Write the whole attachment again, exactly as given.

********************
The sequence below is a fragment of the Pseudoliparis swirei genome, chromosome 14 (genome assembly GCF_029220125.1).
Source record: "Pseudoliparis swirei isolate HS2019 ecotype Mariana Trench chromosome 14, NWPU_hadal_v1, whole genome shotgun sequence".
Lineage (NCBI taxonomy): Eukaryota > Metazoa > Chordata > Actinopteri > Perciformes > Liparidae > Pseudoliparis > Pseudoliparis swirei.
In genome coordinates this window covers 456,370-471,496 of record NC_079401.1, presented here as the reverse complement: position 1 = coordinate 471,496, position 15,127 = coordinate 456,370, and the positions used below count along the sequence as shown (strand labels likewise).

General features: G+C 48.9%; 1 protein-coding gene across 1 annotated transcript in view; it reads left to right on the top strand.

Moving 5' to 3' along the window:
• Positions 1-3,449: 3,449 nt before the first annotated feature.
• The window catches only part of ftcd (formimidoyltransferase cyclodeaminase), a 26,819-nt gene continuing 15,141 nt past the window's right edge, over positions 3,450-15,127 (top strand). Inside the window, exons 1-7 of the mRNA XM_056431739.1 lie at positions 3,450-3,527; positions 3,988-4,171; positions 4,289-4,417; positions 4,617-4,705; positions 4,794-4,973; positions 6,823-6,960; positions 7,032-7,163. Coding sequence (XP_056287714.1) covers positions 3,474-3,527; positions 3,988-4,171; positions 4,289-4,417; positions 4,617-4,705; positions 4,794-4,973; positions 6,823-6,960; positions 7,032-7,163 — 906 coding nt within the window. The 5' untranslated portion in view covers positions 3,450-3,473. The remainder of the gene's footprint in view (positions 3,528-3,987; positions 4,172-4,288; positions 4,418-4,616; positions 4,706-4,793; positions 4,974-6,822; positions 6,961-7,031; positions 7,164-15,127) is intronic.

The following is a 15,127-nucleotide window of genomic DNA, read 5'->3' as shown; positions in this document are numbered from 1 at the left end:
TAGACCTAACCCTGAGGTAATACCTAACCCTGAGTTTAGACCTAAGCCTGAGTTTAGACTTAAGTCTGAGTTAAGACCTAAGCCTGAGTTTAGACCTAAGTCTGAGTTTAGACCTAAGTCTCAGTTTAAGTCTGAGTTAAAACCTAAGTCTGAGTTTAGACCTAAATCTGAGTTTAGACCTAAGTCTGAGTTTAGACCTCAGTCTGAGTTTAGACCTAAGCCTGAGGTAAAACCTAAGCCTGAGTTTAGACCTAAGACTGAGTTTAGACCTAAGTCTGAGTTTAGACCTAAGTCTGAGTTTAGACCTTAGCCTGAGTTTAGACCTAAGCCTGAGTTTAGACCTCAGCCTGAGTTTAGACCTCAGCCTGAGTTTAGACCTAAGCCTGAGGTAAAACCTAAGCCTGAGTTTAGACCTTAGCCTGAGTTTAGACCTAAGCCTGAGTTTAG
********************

The sequence below is a fragment of the Pseudoliparis swirei genome, chromosome 14 (genome assembly GCF_029220125.1).
Source record: "Pseudoliparis swirei isolate HS2019 ecotype Mariana Trench chromosome 14, NWPU_hadal_v1, whole genome shotgun sequence".
Lineage (NCBI taxonomy): Eukaryota > Metazoa > Chordata > Actinopteri > Perciformes > Liparidae > Pseudoliparis > Pseudoliparis swirei.
In genome coordinates this window covers 456,370-471,496 of record NC_079401.1, presented here as the reverse complement: position 1 = coordinate 471,496, position 15,127 = coordinate 456,370, and the positions used below count along the sequence as shown (strand labels likewise).

General features: G+C 48.9%; 1 protein-coding gene across 1 annotated transcript in view; it reads left to right on the top strand.

Moving 5' to 3' along the window:
• Positions 1-3,449: 3,449 nt before the first annotated feature.
• The window catches only part of ftcd (formimidoyltransferase cyclodeaminase), a 26,819-nt gene continuing 15,141 nt past the window's right edge, over positions 3,450-15,127 (top strand). Inside the window, exons 1-7 of the mRNA XM_056431739.1 lie at positions 3,450-3,527; positions 3,988-4,171; positions 4,289-4,417; positions 4,617-4,705; positions 4,794-4,973; positions 6,823-6,960; positions 7,032-7,163. Coding sequence (XP_056287714.1) covers positions 3,474-3,527; positions 3,988-4,171; positions 4,289-4,417; positions 4,617-4,705; positions 4,794-4,973; positions 6,823-6,960; positions 7,032-7,163 — 906 coding nt within the window. The 5' untranslated portion in view covers positions 3,450-3,473. The remainder of the gene's footprint in view (positions 3,528-3,987; positions 4,172-4,288; positions 4,418-4,616; positions 4,706-4,793; positions 4,974-6,822; positions 6,961-7,031; positions 7,164-15,127) is intronic.

The following is a 15,127-nucleotide window of genomic DNA, read 5'->3' as shown; positions in this document are numbered from 1 at the left end:
TAGACCTAACCCTGAGGTAATACCTAACCCTGAGTTTAGACCTAAGCCTGAGTTTAGACTTAAGTCTGAGTTAAGACCTAAGCCTGAGTTTAGACCTAAGTCTGAGTTTAGACCTAAGTCTCAGTTTAAGTCTGAGTTAAAACCTAAGTCTGAGTTTAGACCTAAATCTGAGTTTAGACCTAAGTCTGAGTTTAGACCTCAGTCTGAGTTTAGACCTAAGCCTGAGGTAAAACCTAAGCCTGAGTTTAGACCTAAGACTGAGTTTAGACCTAAGTCTGAGTTTAGACCTAAGTCTGAGTTTAGACCTTAGCCTGAGTTTAGACCTAAGCCTGAGTTTAGACCTCAGCCTGAGTTTAGACCTCAGCCTGAGTTTAGACCTAAGCCTGAGGTAAAACCTAAGCCTGAGTTTAGACCTTAGCCTGAGTTTAGACCTAAGCCTGAGTTTAG